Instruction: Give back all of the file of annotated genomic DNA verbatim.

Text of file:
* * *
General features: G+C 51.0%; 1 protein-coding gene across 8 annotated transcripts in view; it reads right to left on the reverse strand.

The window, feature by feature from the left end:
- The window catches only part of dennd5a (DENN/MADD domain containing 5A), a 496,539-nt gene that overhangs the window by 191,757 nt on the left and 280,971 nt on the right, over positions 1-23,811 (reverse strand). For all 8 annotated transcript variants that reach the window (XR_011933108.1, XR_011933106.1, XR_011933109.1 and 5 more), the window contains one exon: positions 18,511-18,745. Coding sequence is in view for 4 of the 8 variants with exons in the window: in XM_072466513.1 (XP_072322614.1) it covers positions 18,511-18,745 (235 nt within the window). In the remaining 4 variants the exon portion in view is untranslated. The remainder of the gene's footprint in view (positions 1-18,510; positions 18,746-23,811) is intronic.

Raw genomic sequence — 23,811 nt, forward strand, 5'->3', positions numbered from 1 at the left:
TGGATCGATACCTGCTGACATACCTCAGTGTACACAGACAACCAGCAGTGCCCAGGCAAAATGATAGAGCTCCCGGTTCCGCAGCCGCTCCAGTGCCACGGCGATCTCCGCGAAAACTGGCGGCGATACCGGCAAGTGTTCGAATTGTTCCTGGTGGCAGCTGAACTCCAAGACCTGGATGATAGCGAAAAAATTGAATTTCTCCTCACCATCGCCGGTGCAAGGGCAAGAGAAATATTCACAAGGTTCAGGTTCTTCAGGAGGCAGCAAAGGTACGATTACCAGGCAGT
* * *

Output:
General features: G+C 51.0%; 1 protein-coding gene across 8 annotated transcripts in view; it reads right to left on the reverse strand.

The window, feature by feature from the left end:
- The window catches only part of dennd5a (DENN/MADD domain containing 5A), a 496,539-nt gene that overhangs the window by 191,757 nt on the left and 280,971 nt on the right, over positions 1-23,811 (reverse strand). For all 8 annotated transcript variants that reach the window (XR_011933108.1, XR_011933106.1, XR_011933109.1 and 5 more), the window contains one exon: positions 18,511-18,745. Coding sequence is in view for 4 of the 8 variants with exons in the window: in XM_072466513.1 (XP_072322614.1) it covers positions 18,511-18,745 (235 nt within the window). In the remaining 4 variants the exon portion in view is untranslated. The remainder of the gene's footprint in view (positions 1-18,510; positions 18,746-23,811) is intronic.

Raw genomic sequence — 23,811 nt, forward strand, 5'->3', positions numbered from 1 at the left:
TGGATCGATACCTGCTGACATACCTCAGTGTACACAGACAACCAGCAGTGCCCAGGCAAAATGATAGAGCTCCCGGTTCCGCAGCCGCTCCAGTGCCACGGCGATCTCCGCGAAAACTGGCGGCGATACCGGCAAGTGTTCGAATTGTTCCTGGTGGCAGCTGAACTCCAAGACCTGGATGATAGCGAAAAAATTGAATTTCTCCTCACCATCGCCGGTGCAAGGGCAAGAGAAATATTCACAAGGTTCAGGTTCTTCAGGAGGCAGCAAAGGTACGATTACCAGGCAGT